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BOOK REVIEW, READING LOLITA IN TEHRAN: A MEMOIR IN BOOKS BY AZAR NAFISI

I readReading Lolita in Tehranlast year, but I have a feeling that I have only finished this book yesterday. In other words, this memoir in books stayed with me. Reading Lolita in Tehran was a very emotional read for me. It is a story about a devoted teacher of literature, who is attempting the impossible, and that is being herself  an Islamictotalitarian regime we learn. At the start of the novel we meet her as she prepares to host a secret book club that will give her the chance to connect with her old students and teach literature in a way it should be taught. Beautifully written and filled with literary references, this is a novel that has moved me deeply, on so many levels. The author herself has such a beautiful and sincere voice. It was very easy for me to relate to her. I have wanted to read this book for such a long time, and I'm happy I finally did get the chance to do last year. Without a doubt, this has been one of my favourite books of year 2018. 

But first let's …
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BOOK REVIEW: THE TIME OF INDIFFERENCE, A NOVEL BY ALBERTO MORAVIA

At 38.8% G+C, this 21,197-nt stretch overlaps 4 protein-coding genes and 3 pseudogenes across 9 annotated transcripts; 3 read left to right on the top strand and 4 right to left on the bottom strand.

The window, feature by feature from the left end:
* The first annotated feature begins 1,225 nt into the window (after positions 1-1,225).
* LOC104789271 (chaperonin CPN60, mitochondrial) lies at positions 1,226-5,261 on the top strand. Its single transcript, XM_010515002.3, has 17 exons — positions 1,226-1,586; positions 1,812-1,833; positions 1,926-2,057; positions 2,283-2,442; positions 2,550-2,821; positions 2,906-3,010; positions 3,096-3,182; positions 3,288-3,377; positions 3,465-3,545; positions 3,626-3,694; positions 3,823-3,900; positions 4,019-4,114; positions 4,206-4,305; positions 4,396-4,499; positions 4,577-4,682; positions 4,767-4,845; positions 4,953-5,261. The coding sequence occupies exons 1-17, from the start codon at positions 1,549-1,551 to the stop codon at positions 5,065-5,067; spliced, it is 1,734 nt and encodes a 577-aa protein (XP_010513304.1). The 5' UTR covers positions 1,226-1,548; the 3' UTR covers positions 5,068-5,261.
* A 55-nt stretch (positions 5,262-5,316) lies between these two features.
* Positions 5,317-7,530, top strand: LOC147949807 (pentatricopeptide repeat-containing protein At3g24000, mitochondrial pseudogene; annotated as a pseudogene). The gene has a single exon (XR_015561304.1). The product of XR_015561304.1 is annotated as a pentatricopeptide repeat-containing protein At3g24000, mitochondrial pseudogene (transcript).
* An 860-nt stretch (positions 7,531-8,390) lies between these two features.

Finally the time has come for me to sit down and prepare a review of one of Moravia's book. The Time of Indifference is a beautiful and complex novel. I read and reviewed this book last year, but for some reason I forgot to review it here as well. My review will be very similar to the one I have already shared on goodreads, I'm just going to add up a bit of commentary. Reflecting on this book gives me great joY, because it is truly a fascinating novel. I'm a big fan of this Italian writer. Moravia was,  in my opinion, an excellent novelist, one of the best. His portrayal of characters is always very human but at the same time very detailed and precise. In many ways, Moravia reminds me of great Russian novelists. Psychological realism is definitely one of my favourite genres. Anyhow,  I listened to an audio version of Gli Indifferenti, so I don't have photographs of this book. I do have photographs I took of another Moravia's book, so I decided to use those ones fo…

Book Series Review: Anya and Her Wings & Superseal, written by Natalia Lialina and illustrated by Andrei Lialin